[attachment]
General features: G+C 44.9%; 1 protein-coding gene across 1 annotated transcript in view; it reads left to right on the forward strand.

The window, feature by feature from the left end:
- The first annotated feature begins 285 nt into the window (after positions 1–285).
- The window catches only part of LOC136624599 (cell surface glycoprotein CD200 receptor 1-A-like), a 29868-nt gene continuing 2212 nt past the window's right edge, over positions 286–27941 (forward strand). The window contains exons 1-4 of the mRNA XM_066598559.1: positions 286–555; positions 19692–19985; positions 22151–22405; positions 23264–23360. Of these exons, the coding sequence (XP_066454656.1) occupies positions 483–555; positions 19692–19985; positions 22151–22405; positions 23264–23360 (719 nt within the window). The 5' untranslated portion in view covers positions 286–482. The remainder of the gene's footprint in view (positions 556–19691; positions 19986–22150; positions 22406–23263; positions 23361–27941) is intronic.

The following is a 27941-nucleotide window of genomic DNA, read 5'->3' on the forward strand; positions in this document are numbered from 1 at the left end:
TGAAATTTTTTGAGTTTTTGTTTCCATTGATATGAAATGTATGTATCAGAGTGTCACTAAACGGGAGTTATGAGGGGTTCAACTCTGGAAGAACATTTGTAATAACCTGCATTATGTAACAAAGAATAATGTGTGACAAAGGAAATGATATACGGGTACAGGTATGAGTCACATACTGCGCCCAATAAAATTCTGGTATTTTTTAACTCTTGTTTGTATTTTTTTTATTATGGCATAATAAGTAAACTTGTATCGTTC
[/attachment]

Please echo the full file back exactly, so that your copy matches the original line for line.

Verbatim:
General features: G+C 44.9%; 1 protein-coding gene across 1 annotated transcript in view; it reads left to right on the forward strand.

The window, feature by feature from the left end:
- The first annotated feature begins 285 nt into the window (after positions 1–285).
- The window catches only part of LOC136624599 (cell surface glycoprotein CD200 receptor 1-A-like), a 29868-nt gene continuing 2212 nt past the window's right edge, over positions 286–27941 (forward strand). The window contains exons 1-4 of the mRNA XM_066598559.1: positions 286–555; positions 19692–19985; positions 22151–22405; positions 23264–23360. Of these exons, the coding sequence (XP_066454656.1) occupies positions 483–555; positions 19692–19985; positions 22151–22405; positions 23264–23360 (719 nt within the window). The 5' untranslated portion in view covers positions 286–482. The remainder of the gene's footprint in view (positions 556–19691; positions 19986–22150; positions 22406–23263; positions 23361–27941) is intronic.

The following is a 27941-nucleotide window of genomic DNA, read 5'->3' on the forward strand; positions in this document are numbered from 1 at the left end:
TGAAATTTTTTGAGTTTTTGTTTCCATTGATATGAAATGTATGTATCAGAGTGTCACTAAACGGGAGTTATGAGGGGTTCAACTCTGGAAGAACATTTGTAATAACCTGCATTATGTAACAAAGAATAATGTGTGACAAAGGAAATGATATACGGGTACAGGTATGAGTCACATACTGCGCCCAATAAAATTCTGGTATTTTTTAACTCTTGTTTGTATTTTTTTTATTATGGCATAATAAGTAAACTTGTATCGTTC